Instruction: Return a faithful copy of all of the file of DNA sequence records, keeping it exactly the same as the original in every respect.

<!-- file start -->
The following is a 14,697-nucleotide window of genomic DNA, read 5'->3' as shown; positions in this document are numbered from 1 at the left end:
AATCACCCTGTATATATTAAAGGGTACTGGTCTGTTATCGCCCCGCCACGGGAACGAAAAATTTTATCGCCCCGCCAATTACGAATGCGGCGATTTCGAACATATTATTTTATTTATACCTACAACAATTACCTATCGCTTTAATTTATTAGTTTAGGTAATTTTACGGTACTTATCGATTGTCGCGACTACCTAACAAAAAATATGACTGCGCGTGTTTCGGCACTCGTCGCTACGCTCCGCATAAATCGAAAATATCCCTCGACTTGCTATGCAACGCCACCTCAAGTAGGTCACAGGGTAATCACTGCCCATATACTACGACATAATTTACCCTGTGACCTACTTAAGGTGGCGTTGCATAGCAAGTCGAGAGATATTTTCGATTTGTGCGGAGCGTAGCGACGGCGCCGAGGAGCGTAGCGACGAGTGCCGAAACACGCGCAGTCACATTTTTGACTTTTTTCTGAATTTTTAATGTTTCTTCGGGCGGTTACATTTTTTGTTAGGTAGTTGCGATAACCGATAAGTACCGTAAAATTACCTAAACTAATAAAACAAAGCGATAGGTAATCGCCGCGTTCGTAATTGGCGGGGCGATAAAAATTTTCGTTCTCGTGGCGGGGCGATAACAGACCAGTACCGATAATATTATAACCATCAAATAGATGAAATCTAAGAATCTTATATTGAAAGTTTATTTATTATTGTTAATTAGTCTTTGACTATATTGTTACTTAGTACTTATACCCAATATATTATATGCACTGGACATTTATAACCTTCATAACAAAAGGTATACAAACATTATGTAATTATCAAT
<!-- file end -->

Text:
The following is a 14,697-nucleotide window of genomic DNA, read 5'->3' as shown; positions in this document are numbered from 1 at the left end:
AATCACCCTGTATATATTAAAGGGTACTGGTCTGTTATCGCCCCGCCACGGGAACGAAAAATTTTATCGCCCCGCCAATTACGAATGCGGCGATTTCGAACATATTATTTTATTTATACCTACAACAATTACCTATCGCTTTAATTTATTAGTTTAGGTAATTTTACGGTACTTATCGATTGTCGCGACTACCTAACAAAAAATATGACTGCGCGTGTTTCGGCACTCGTCGCTACGCTCCGCATAAATCGAAAATATCCCTCGACTTGCTATGCAACGCCACCTCAAGTAGGTCACAGGGTAATCACTGCCCATATACTACGACATAATTTACCCTGTGACCTACTTAAGGTGGCGTTGCATAGCAAGTCGAGAGATATTTTCGATTTGTGCGGAGCGTAGCGACGGCGCCGAGGAGCGTAGCGACGAGTGCCGAAACACGCGCAGTCACATTTTTGACTTTTTTCTGAATTTTTAATGTTTCTTCGGGCGGTTACATTTTTTGTTAGGTAGTTGCGATAACCGATAAGTACCGTAAAATTACCTAAACTAATAAAACAAAGCGATAGGTAATCGCCGCGTTCGTAATTGGCGGGGCGATAAAAATTTTCGTTCTCGTGGCGGGGCGATAACAGACCAGTACCGATAATATTATAACCATCAAATAGATGAAATCTAAGAATCTTATATTGAAAGTTTATTTATTATTGTTAATTAGTCTTTGACTATATTGTTACTTAGTACTTATACCCAATATATTATATGCACTGGACATTTATAACCTTCATAACAAAAGGTATACAAACATTATGTAATTATCAAT